One thing that really annoyed me was how two-dimensional the characters were. There were several times while reading that I was strongly reminded of House of Night by P.C. and Kristin Cast. That's not a complimentary comparison. There's the typical "mean girl" group; there's the hot stud who everyone wants. And while I was reading this, it made me wonder how much of an exception my high school experience was, because there was none of that going on.

Sophie is kind of... dumb. Sometimes I can be too trustworthy of people, but some of her decisions made me seriously question her judgment. For example, when Sophie's offered "advice" on how to deal with a teacher (pg. 112):
"She'll definitely pick on you because you're new," Chaston said.

"But," Elodie cut in, "she's super vain. So if you get in trouble, compliment her on her tattoos."

"Tattoos?" I asked. ...

"She has these really pretty purple tattoos all over her arms. They're magical symbols of some kind, like runes or something," Elodie continued. "She's really proud of them. Say you like them, and you're in for life with the Vandy."
I would think that most people would go, "Wow, this is a bad idea." But... Sophie goes through with it, and the results are, of course, terrible. (Bonus: This was just after a scene in which the new students saw a movie-like vision of villagers carving "symbols" on a warlock's body, to "ward off" evil magic. We then find out that Vandy's tattoos are a symbol of the "Removal", which takes away her magical powers. So... yeah. Sophie. Not too bright.)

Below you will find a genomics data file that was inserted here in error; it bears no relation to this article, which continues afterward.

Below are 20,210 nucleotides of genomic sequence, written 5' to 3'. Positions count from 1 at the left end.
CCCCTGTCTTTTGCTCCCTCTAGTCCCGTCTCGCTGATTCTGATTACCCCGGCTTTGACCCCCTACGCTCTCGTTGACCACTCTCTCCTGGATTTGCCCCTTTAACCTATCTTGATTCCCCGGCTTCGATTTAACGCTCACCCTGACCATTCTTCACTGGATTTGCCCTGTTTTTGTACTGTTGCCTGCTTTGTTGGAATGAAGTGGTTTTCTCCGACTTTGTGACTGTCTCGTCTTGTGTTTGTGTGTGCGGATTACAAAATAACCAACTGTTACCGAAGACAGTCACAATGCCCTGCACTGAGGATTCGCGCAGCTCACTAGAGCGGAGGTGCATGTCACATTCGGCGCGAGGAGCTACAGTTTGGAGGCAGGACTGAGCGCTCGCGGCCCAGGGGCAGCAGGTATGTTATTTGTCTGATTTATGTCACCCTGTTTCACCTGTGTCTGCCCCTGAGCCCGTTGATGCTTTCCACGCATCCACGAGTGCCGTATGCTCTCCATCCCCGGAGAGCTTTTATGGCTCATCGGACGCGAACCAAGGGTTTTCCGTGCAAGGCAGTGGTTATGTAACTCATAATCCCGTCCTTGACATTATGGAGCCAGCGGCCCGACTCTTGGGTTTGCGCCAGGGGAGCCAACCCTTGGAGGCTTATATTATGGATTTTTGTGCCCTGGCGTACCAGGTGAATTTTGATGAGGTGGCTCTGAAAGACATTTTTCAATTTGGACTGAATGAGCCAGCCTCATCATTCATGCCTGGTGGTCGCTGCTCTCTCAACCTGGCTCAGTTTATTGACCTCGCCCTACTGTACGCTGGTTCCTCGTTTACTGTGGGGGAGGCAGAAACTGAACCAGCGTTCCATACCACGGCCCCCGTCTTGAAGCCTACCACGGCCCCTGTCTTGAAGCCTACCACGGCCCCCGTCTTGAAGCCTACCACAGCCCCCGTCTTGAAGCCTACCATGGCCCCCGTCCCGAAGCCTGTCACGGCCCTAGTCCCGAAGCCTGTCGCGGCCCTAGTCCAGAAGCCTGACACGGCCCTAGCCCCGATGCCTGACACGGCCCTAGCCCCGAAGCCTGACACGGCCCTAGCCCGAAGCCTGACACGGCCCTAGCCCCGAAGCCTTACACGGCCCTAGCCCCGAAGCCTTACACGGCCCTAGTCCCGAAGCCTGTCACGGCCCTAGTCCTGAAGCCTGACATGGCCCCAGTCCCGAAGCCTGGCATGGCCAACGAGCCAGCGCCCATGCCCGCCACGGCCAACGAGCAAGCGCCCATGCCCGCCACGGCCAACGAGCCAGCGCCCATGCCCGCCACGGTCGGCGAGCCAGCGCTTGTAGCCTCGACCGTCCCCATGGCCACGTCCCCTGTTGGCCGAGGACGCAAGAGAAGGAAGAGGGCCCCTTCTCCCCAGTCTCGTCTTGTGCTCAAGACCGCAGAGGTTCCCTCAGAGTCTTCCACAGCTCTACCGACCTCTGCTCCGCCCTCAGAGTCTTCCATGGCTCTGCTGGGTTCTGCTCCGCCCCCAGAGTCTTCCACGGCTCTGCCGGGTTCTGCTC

There were several things going on that just made no sense. For example: when Sophie gets to the school, she is immediately pounced on by a werewolf and is magically saved by Archer, bad boy-stud-love interest. Archer is chastised for using magic to protect her, but there's... no repercussions for the werewolf? Another example: when more murders begin occurring, the administration and teachers seem to entertain no possibilities other than it being Jenna, even though it clearly wasn't. "Demons? Evil organizations? Don't be silly, run along now." For a school dedicated to nurturing supernatural teenagers, they are horrible at taking care of their own. Like, wow.

There's also a point at which Sophie's sentenced to cellar duty -- she talks about having never been in a cellar before. Except that she's supposedly lived in nineteen states. Which just made me think: "You've lived in nineteen-plus different living spaces, and you've never had one with a basement before?" Is it even possible to live in nineteen states without living in one prone to tornadoes? (Actually, she mentions having lived in Indiana before, which just adds to how nonsensical this is.) 

I'm actually going to come back to the concept: humanity's frightened of witches, supernatural beings, etc, so they're sent to a school to protect them from evil organizations. Okay, cool. At one point, I thought, "Would people be so frightened of that, though? I mean, if somebody witnessed somebody performing real magic, in a world where Harry Potter is a pop culture phenomenon, wouldn't people instead go 'WOW, AWESOME'... ?" I wondered that while reading... and then came across a Harry Potter reference. WITHIN THE NOVEL.


Even the plot "twists" at the end were kind of... meh? I guessed what had happened to Holly as soon as her death was talked about, and I was pretty darned accurate when the "revelation" popped up. I kind of liked what happened with Archer, and Sophie's decision at the end, but not enough to pick up the next one and put myself through more torment. 

Overall: I know that this is kind of big right now, but it wasn't for me at all.